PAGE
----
dw2

10 February 2010

The mobile multitasking advantage

Filed under: Android, applications, architecture, iPhone, multitasking, Psion, universities — David Wood @ 11:48 am

How important is it for a mobile device to support background multitasking?

Specifically, how important is it that users can install, onto the device, applications which will continue to run well in background whilst the user is simultaneously using the device for another purpose?

Humans are multitasking creatures.  We get involved in many activities simultaneously: listening to music, browsing the web, holding conversations, taking notes, staying on the alert for interruptions… – so shouldn’t our mobile devices support this model of working?

One argument is that this feature is not important.  That’s because the Apple iPhone fails to offer it, and the sales of the iPhone don’t seem to have suffered as a result.  The applications built into the iPhone continue to operate in background, but downloaded apps don’t.  iPhone apps continue to sell well.  Conclusion: mobile multitasking has little importance in the real world.  Right?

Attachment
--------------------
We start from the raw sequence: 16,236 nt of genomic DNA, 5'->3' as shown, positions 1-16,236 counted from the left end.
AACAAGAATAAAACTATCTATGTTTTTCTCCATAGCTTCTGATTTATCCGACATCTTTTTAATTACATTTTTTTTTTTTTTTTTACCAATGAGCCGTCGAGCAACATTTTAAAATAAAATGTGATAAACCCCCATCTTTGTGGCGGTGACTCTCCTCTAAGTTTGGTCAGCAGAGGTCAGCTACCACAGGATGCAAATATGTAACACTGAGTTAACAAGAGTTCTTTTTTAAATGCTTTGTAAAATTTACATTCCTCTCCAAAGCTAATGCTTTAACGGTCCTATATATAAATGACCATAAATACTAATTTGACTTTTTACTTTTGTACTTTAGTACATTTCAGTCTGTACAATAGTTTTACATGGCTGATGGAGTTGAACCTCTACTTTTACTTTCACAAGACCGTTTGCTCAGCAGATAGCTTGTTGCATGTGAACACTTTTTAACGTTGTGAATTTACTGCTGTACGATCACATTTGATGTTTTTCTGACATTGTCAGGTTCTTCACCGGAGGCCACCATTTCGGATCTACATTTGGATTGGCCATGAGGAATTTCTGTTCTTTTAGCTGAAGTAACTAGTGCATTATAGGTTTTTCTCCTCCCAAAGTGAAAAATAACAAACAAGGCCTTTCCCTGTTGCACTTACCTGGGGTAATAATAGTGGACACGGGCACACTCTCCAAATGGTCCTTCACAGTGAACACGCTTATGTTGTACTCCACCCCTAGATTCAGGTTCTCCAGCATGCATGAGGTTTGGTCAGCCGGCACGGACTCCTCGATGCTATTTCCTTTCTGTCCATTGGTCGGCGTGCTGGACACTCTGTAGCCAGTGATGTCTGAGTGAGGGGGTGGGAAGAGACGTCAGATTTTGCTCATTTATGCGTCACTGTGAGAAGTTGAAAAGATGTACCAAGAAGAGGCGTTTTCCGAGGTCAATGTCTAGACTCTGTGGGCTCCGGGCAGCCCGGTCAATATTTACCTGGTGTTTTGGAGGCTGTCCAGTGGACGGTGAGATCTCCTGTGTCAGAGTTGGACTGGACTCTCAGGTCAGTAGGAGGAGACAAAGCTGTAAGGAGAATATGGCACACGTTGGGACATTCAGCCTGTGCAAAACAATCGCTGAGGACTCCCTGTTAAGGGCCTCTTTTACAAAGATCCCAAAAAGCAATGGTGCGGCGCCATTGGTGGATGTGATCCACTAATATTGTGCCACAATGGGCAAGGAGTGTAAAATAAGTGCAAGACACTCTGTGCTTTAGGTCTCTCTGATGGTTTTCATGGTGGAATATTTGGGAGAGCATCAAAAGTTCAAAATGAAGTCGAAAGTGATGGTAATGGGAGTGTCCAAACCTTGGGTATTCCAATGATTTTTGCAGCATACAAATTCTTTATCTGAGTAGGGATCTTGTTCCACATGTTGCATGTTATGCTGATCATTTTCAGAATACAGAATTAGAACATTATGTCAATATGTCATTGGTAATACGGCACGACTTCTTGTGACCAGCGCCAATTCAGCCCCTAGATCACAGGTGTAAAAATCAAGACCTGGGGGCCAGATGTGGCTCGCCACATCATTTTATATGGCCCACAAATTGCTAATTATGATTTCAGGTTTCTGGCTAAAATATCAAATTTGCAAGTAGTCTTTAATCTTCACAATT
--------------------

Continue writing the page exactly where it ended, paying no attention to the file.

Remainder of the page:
But that’s a weak argument.  Customer sentiment can change.  If users start talking about use cases which the iPhone fails to support – and which other smartphones support well – then public perception of the fitness of the iPhone system software could suffer a significant downturn.  (“iPhone apps – they’re so 2009…”)

How about Android?  That offers background multitasking.  But does it do it well?

My former colleague Brendan Donegan has been putting an Android phone to serious use, and has noticed some problems in how it works.  He has reported his findings in a series of tweets:

I say, with all honesty that Android’s multitasking is a huge travesty. Doesn’t even deserve to be called that

Poor prioritisation of tasks. Exemplar use-case – Spotify [music playing app] + camera

Spotify will jitter and the photo will be taken out of sync with flash, giving a whited out image

Symbian of course handles the same use case flawlessly

Android really is just not up to doing more than one ‘intensive’ task at a time

Even the [built-in] Android music player skips when taking a photo

(Brendan has some positive remarks about his Android phone too, by the way.)

Mark Wilcox suggests a diagnosis:

sounds like the non-real-time, high interrupt latency on Linux is causing some problems in multimedia use cases

Personally, I find this discussion fascinating – on both an architecture level and a usability level.  I see a whole series of questions that need answers:

  1. Are these results applicable just to one Android phone, or are they intrinsic to the whole platform?
  2. Could these problems be fixed by fairly simple software modifications, or are they more deeply rooted?
  3. How do other mobile platforms handle similar use cases?  What about feature phone platforms?